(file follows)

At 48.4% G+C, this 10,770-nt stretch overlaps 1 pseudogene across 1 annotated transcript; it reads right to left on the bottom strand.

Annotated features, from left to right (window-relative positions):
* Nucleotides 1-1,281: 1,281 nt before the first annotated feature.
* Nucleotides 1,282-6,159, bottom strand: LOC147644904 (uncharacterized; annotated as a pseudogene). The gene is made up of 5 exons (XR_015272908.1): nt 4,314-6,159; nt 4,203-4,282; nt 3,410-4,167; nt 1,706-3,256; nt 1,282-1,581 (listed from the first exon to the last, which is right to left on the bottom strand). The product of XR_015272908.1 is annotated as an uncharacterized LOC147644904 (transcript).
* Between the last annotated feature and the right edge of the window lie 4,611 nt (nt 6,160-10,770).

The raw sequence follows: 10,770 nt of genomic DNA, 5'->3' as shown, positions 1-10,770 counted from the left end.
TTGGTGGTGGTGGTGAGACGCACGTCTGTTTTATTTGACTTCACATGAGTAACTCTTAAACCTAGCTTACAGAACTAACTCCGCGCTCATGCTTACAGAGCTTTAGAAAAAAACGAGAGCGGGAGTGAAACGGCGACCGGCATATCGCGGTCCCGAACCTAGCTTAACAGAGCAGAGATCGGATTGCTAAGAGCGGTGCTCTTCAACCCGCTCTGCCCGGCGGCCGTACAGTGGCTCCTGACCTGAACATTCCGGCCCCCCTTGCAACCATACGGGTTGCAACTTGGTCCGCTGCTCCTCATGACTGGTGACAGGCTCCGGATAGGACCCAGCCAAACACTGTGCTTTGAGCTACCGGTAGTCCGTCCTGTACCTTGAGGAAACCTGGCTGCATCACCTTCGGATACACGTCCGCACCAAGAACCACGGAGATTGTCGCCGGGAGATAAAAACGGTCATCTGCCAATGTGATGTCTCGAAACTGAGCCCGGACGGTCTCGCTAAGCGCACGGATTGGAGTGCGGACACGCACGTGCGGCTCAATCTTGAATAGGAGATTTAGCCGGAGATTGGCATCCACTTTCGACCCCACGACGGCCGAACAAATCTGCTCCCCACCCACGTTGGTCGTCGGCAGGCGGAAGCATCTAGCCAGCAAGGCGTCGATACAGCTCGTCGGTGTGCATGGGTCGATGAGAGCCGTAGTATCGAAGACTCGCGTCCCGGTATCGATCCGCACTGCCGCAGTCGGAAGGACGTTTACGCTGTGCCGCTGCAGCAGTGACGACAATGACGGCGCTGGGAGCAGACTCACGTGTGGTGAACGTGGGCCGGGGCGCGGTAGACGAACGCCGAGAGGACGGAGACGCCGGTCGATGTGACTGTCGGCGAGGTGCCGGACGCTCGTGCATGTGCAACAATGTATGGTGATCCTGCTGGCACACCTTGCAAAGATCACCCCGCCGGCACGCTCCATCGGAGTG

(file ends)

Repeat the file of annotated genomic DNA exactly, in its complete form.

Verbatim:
At 48.4% G+C, this 10,770-nt stretch overlaps 1 pseudogene across 1 annotated transcript; it reads right to left on the bottom strand.

Annotated features, from left to right (window-relative positions):
* Nucleotides 1-1,281: 1,281 nt before the first annotated feature.
* Nucleotides 1,282-6,159, bottom strand: LOC147644904 (uncharacterized; annotated as a pseudogene). The gene is made up of 5 exons (XR_015272908.1): nt 4,314-6,159; nt 4,203-4,282; nt 3,410-4,167; nt 1,706-3,256; nt 1,282-1,581 (listed from the first exon to the last, which is right to left on the bottom strand). The product of XR_015272908.1 is annotated as an uncharacterized LOC147644904 (transcript).
* Between the last annotated feature and the right edge of the window lie 4,611 nt (nt 6,160-10,770).

The raw sequence follows: 10,770 nt of genomic DNA, 5'->3' as shown, positions 1-10,770 counted from the left end.
TTGGTGGTGGTGGTGAGACGCACGTCTGTTTTATTTGACTTCACATGAGTAACTCTTAAACCTAGCTTACAGAACTAACTCCGCGCTCATGCTTACAGAGCTTTAGAAAAAAACGAGAGCGGGAGTGAAACGGCGACCGGCATATCGCGGTCCCGAACCTAGCTTAACAGAGCAGAGATCGGATTGCTAAGAGCGGTGCTCTTCAACCCGCTCTGCCCGGCGGCCGTACAGTGGCTCCTGACCTGAACATTCCGGCCCCCCTTGCAACCATACGGGTTGCAACTTGGTCCGCTGCTCCTCATGACTGGTGACAGGCTCCGGATAGGACCCAGCCAAACACTGTGCTTTGAGCTACCGGTAGTCCGTCCTGTACCTTGAGGAAACCTGGCTGCATCACCTTCGGATACACGTCCGCACCAAGAACCACGGAGATTGTCGCCGGGAGATAAAAACGGTCATCTGCCAATGTGATGTCTCGAAACTGAGCCCGGACGGTCTCGCTAAGCGCACGGATTGGAGTGCGGACACGCACGTGCGGCTCAATCTTGAATAGGAGATTTAGCCGGAGATTGGCATCCACTTTCGACCCCACGACGGCCGAACAAATCTGCTCCCCACCCACGTTGGTCGTCGGCAGGCGGAAGCATCTAGCCAGCAAGGCGTCGATACAGCTCGTCGGTGTGCATGGGTCGATGAGAGCCGTAGTATCGAAGACTCGCGTCCCGGTATCGATCCGCACTGCCGCAGTCGGAAGGACGTTTACGCTGTGCCGCTGCAGCAGTGACGACAATGACGGCGCTGGGAGCAGACTCACGTGTGGTGAACGTGGGCCGGGGCGCGGTAGACGAACGCCGAGAGGACGGAGACGCCGGTCGATGTGACTGTCGGCGAGGTGCCGGACGCTCGTGCATGTGCAACAATGTATGGTGATCCTGCTGGCACACCTTGCAAAGATCACCCCGCCGGCACGCTCCATCGGAGTG